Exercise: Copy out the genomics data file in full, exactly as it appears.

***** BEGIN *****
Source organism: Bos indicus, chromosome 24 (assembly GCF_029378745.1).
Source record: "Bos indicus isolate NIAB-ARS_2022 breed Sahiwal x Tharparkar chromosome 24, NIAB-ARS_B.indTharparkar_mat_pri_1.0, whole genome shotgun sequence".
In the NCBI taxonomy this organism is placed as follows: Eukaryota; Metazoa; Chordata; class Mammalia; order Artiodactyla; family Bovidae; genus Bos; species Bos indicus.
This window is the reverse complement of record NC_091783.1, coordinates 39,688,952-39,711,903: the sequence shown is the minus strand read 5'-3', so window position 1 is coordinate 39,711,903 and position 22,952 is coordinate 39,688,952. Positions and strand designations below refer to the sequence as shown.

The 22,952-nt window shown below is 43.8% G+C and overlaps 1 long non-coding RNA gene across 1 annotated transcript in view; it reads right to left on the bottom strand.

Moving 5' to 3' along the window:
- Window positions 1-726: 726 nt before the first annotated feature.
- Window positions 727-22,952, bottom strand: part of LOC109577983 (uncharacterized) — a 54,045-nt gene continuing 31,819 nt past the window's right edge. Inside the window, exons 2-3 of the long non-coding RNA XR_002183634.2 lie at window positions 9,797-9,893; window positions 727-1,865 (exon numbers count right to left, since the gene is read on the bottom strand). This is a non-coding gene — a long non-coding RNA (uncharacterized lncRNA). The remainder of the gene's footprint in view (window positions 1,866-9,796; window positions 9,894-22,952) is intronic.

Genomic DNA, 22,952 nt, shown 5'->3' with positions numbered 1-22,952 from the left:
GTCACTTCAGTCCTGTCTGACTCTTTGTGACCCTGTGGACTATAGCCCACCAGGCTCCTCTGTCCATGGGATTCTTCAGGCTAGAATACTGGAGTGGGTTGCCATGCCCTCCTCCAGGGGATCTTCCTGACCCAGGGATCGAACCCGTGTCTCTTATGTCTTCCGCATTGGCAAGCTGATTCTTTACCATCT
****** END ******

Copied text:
Source organism: Bos indicus, chromosome 24 (assembly GCF_029378745.1).
Source record: "Bos indicus isolate NIAB-ARS_2022 breed Sahiwal x Tharparkar chromosome 24, NIAB-ARS_B.indTharparkar_mat_pri_1.0, whole genome shotgun sequence".
In the NCBI taxonomy this organism is placed as follows: Eukaryota; Metazoa; Chordata; class Mammalia; order Artiodactyla; family Bovidae; genus Bos; species Bos indicus.
This window is the reverse complement of record NC_091783.1, coordinates 39,688,952-39,711,903: the sequence shown is the minus strand read 5'-3', so window position 1 is coordinate 39,711,903 and position 22,952 is coordinate 39,688,952. Positions and strand designations below refer to the sequence as shown.

The 22,952-nt window shown below is 43.8% G+C and overlaps 1 long non-coding RNA gene across 1 annotated transcript in view; it reads right to left on the bottom strand.

Moving 5' to 3' along the window:
- Window positions 1-726: 726 nt before the first annotated feature.
- Window positions 727-22,952, bottom strand: part of LOC109577983 (uncharacterized) — a 54,045-nt gene continuing 31,819 nt past the window's right edge. Inside the window, exons 2-3 of the long non-coding RNA XR_002183634.2 lie at window positions 9,797-9,893; window positions 727-1,865 (exon numbers count right to left, since the gene is read on the bottom strand). This is a non-coding gene — a long non-coding RNA (uncharacterized lncRNA). The remainder of the gene's footprint in view (window positions 1,866-9,796; window positions 9,894-22,952) is intronic.

Genomic DNA, 22,952 nt, shown 5'->3' with positions numbered 1-22,952 from the left:
GTCACTTCAGTCCTGTCTGACTCTTTGTGACCCTGTGGACTATAGCCCACCAGGCTCCTCTGTCCATGGGATTCTTCAGGCTAGAATACTGGAGTGGGTTGCCATGCCCTCCTCCAGGGGATCTTCCTGACCCAGGGATCGAACCCGTGTCTCTTATGTCTTCCGCATTGGCAAGCTGATTCTTTACCATCT